It may be time to re-examine the college experience, first-year Southern Oregon University President Linda Schott said Monday.
"Not just how we teach or learn or the tools we use, but how we conceptualize the very purpose of college and how learners engage with institutions," Schott told a Chamber of Medford/Jackson County audience at Rogue Valley Country Club.
Commonly, college is thought of as a four-year venture for those between the ages of 18 and 24, preparing students for their careers.
"They come to our campus, they study, they graduate and they enter the workforce having learned everything they need to know to succeed in the future," Schott said. "This vision of college, if it ever was a reality, is not reality any longer. Our so-called non-traditional students are now the majority. Very few graduate in four years and most work, usually in jobs totally unrelated to what they are studying."
As a result, SOU is designing future programs in which students would work in fields allied with their studies to pay for their schooling. Schott also suggested post-graduate studies "where you loop back to the university whenever you need additional training."
SOU staff have just begun exploring the possibilities, she said. At the same time, they're asking whether a market exists for such an approach, how the courses would be delivered and what it would cost.
Schott said technology can improve communication between campus and workplace to better prepare students and their eventual bosses.
"We work hard to stay current, but it is difficult for faculty to stay current," Schott said. "But it is difficult to keep up with the discrete skills and competencies you need in your workplace, because there is not always steady communication about those topics."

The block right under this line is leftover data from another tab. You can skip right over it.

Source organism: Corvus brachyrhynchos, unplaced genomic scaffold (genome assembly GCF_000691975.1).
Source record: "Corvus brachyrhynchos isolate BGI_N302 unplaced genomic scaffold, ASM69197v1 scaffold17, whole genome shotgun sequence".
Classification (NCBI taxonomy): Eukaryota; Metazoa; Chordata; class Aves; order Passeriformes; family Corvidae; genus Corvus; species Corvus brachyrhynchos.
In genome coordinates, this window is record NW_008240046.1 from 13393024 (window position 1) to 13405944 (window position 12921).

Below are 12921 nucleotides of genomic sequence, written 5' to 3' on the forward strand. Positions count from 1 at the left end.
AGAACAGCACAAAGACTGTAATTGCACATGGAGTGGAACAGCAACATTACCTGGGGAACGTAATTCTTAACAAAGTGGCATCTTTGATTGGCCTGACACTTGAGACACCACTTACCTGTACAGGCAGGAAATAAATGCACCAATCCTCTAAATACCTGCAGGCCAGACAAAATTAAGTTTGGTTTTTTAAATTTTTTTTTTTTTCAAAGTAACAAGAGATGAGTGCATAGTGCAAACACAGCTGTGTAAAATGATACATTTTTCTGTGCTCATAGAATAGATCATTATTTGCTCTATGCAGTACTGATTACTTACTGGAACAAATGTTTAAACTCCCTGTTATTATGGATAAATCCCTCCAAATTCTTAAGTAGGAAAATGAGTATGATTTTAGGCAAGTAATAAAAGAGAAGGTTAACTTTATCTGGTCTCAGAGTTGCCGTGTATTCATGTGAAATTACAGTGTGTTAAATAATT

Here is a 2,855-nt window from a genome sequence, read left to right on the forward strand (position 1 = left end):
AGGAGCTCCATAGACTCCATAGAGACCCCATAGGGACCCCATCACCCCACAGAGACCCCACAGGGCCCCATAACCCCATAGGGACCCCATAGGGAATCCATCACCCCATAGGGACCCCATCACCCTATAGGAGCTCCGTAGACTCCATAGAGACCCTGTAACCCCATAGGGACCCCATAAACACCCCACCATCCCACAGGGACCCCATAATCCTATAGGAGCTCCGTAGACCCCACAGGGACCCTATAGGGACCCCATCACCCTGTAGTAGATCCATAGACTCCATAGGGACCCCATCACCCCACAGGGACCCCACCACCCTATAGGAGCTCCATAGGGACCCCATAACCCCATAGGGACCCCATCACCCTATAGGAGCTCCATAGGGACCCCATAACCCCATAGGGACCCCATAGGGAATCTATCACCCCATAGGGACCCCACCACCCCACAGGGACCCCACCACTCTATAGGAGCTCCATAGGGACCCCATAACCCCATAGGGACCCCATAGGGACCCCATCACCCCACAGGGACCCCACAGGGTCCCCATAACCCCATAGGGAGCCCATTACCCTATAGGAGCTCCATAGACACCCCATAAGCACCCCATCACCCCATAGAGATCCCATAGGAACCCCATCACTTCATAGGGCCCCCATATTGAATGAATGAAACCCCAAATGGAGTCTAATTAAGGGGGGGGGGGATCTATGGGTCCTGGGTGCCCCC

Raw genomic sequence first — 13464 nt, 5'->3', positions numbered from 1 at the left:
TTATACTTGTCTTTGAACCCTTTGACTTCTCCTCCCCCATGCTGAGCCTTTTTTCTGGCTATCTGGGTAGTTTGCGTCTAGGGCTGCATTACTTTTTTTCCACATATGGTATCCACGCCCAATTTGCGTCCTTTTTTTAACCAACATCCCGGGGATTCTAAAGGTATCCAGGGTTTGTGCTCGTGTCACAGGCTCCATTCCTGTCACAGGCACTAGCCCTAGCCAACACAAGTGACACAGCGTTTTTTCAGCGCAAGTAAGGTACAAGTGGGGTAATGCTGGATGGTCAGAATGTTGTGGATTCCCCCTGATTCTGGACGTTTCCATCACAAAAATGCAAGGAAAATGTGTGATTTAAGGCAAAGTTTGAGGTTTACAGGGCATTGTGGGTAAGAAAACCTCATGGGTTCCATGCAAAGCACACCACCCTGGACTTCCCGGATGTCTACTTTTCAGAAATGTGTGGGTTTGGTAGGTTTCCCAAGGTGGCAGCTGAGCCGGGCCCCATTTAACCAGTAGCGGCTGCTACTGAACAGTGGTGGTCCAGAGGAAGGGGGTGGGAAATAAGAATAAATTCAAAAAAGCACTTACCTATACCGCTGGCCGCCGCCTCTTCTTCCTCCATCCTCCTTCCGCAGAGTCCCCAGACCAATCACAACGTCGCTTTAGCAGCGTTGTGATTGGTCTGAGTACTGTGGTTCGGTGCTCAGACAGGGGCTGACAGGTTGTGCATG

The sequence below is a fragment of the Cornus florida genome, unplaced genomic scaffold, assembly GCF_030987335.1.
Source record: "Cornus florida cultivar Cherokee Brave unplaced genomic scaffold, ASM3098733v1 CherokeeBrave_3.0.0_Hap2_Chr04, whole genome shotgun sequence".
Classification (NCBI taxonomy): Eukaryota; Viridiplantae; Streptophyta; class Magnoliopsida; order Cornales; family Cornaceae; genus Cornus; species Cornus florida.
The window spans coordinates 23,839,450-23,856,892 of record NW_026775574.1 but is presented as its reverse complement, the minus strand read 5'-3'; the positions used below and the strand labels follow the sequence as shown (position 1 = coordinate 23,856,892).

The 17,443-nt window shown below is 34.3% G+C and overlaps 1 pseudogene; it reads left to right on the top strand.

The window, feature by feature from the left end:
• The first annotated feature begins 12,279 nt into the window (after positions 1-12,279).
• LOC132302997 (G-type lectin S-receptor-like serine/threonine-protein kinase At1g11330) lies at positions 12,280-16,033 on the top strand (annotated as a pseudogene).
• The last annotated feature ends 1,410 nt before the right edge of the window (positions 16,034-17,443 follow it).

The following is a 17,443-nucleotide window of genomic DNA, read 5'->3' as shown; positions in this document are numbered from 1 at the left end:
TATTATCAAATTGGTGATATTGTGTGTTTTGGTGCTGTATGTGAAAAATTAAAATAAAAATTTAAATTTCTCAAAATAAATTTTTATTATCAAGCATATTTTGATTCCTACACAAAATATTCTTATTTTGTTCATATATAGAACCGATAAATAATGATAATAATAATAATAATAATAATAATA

Likewise, employers have trouble knowing exactly what students know when they enter the workforce. She said it might be clear in fields such as accounting or nursing, but not so clear when it comes to economics, history, sociology or philosophy.
"I've had people tell me, 'Well, we know that at least a bachelor's degree means that somebody can stick to it and get through a degree," Schott said. "Isn't an $80,000 to $100,000 bachelor's degree kind of an expensive way to figure out that people have persistence?"
She said social media sites such as LinkedIn are being used to map backwards to see what kind of life experiences, work experiences and education made people successful. From there, conclusions are drawn about how to prepare students.
Aggregated data will show faculty members and students what specific skills and knowledge are required for certain jobs, Schott said. Instead of simple transcripts with courses and grades, students will have a list of competencies to share with employers.
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